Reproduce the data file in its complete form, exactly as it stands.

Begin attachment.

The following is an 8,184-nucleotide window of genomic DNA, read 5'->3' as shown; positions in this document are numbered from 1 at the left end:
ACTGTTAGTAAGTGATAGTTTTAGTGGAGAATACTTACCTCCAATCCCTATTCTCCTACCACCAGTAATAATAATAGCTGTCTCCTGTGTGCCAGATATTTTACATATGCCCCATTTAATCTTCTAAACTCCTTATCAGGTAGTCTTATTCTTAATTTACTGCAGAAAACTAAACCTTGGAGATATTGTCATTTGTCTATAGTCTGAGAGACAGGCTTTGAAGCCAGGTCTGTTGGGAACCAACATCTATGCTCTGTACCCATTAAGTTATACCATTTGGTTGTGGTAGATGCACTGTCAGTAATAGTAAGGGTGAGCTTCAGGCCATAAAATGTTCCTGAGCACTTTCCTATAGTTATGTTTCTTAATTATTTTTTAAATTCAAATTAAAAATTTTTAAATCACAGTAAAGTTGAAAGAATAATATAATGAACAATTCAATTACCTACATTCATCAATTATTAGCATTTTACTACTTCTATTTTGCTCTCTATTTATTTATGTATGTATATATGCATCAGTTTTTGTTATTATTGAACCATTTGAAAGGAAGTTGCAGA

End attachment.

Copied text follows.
The following is an 8,184-nucleotide window of genomic DNA, read 5'->3' as shown; positions in this document are numbered from 1 at the left end:
ACTGTTAGTAAGTGATAGTTTTAGTGGAGAATACTTACCTCCAATCCCTATTCTCCTACCACCAGTAATAATAATAGCTGTCTCCTGTGTGCCAGATATTTTACATATGCCCCATTTAATCTTCTAAACTCCTTATCAGGTAGTCTTATTCTTAATTTACTGCAGAAAACTAAACCTTGGAGATATTGTCATTTGTCTATAGTCTGAGAGACAGGCTTTGAAGCCAGGTCTGTTGGGAACCAACATCTATGCTCTGTACCCATTAAGTTATACCATTTGGTTGTGGTAGATGCACTGTCAGTAATAGTAAGGGTGAGCTTCAGGCCATAAAATGTTCCTGAGCACTTTCCTATAGTTATGTTTCTTAATTATTTTTTAAATTCAAATTAAAAATTTTTAAATCACAGTAAAGTTGAAAGAATAATATAATGAACAATTCAATTACCTACATTCATCAATTATTAGCATTTTACTACTTCTATTTTGCTCTCTATTTATTTATGTATGTATATATGCATCAGTTTTTGTTATTATTGAACCATTTGAAAGGAAGTTGCAGA